Jaguar developing its own EV platform

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When Jaguar dramatically announced last year that it would become an electric-only brand by 2025, the big question was how.

Would the storied brand go it alone and develop its own EV architecture, or would it share one with another automaker or, perhaps, an external supplier, such as Foxconn?

Overnight during an earnings call CEO Thierry Bollore answered that question.

“Concerning the new Jaguar, we’re making unique proportion a priority,” he told investors and the press. “That’s the reason why at the moment we do it by ourselves.”

Later in the call chief financial officer Adrian Mardell referred to the platform as Panthera. For those interested, panthera is the genus that jaguars, lions, leopards, snow leopards and tigers belong to.

In February 2021 Bollore, a few months into his job as CEO, announced Jaguar would become an EV-only brand by 2025, and push itself upmarket to take on the likes of Bentley and Porsche.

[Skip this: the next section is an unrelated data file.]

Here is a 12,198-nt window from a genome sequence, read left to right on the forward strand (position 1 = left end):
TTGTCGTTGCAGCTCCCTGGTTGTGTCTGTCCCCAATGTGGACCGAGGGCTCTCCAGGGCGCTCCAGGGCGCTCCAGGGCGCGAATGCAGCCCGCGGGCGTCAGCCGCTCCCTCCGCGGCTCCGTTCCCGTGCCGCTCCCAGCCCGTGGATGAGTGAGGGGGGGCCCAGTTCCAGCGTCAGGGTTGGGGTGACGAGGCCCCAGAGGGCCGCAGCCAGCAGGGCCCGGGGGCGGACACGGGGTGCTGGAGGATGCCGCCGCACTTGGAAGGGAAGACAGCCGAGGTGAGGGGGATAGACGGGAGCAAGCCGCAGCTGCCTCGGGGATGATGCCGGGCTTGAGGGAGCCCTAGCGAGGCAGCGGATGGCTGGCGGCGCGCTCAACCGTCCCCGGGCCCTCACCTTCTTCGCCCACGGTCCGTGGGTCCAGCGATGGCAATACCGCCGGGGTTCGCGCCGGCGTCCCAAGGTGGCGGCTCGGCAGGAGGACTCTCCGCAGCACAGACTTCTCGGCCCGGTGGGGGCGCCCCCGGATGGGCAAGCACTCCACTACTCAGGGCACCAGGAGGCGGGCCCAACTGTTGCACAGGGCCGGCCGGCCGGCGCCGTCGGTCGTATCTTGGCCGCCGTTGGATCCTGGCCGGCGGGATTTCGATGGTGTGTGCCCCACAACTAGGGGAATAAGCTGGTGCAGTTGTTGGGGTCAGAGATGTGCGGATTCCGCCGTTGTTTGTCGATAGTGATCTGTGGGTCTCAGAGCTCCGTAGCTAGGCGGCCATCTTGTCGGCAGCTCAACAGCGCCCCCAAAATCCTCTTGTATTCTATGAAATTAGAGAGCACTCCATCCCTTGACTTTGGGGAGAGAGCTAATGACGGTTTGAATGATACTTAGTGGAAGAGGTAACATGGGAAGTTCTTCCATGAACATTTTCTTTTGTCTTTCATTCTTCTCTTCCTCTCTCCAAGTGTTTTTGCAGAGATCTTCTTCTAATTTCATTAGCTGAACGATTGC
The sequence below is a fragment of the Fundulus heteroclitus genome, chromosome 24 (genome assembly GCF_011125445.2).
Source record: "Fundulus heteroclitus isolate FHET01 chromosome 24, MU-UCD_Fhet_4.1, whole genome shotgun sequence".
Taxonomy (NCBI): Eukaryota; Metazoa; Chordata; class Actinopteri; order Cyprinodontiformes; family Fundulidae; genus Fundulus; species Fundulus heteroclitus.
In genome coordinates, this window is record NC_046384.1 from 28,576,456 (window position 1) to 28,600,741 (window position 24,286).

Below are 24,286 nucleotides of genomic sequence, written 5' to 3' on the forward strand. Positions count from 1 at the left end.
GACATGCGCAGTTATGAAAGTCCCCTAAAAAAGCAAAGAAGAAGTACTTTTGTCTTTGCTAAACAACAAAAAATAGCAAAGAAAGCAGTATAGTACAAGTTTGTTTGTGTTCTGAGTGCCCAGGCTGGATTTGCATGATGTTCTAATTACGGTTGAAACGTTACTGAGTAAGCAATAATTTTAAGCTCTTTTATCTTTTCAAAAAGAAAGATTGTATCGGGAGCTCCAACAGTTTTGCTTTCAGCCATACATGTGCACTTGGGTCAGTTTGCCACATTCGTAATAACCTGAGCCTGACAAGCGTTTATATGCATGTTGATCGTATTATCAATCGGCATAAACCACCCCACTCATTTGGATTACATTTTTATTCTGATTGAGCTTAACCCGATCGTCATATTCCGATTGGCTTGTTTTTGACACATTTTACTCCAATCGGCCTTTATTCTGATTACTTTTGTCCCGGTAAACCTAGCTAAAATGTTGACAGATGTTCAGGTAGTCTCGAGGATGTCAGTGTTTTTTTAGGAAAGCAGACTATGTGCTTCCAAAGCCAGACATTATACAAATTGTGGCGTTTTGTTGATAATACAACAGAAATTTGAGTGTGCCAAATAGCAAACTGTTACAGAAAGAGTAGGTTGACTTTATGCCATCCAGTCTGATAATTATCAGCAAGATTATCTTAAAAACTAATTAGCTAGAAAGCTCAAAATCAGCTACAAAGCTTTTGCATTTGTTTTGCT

Reports indicate Jaguar’s post-2025 lineup will consist of two crossover-style vehicles, and a two-door coupe.

The reduced model line will likely see Jaguar’s sales shrink further, but will hopefully see the brand return to profitability on the back of fatter margins.

A report in Le Monde last year indicated Jaguar’s current lineup will soldier on largely unchanged until the new EVs are launched in 2025.

As part of the “Reimagine” plan unveiled in 2021, Jaguar cancelled the new XJ months before its scheduled launch, as well as the related J-Pace crossover.

The new XJ was to debut the automaker’s new MLA architecture, which supports internal combustion, mild hybrid, plug-in hybrid and pure electric drivetrains. The platform was eventually launched under the fifth-generation Range Rover.

MLA will now exclusively underpin large Range Rover and Land Rover models, while the yet-to-revealed EMA platform will be used for smaller Range Rover and Land Rover vehicles.

While Jaguar Land Rover’s latest model plan calls for the use of three architectures, Bollore said the company is looking to save money by sharing batteries, electric motors and control systems across all three platforms.

At present Jaguar only has one EV in its range: the I-Pace.

Although the EV crossover is well regarded — and won the 2019 World Car of the Year award — sales have been slow, and it only accounted for about three per cent of the brand’s global sales in 2021.

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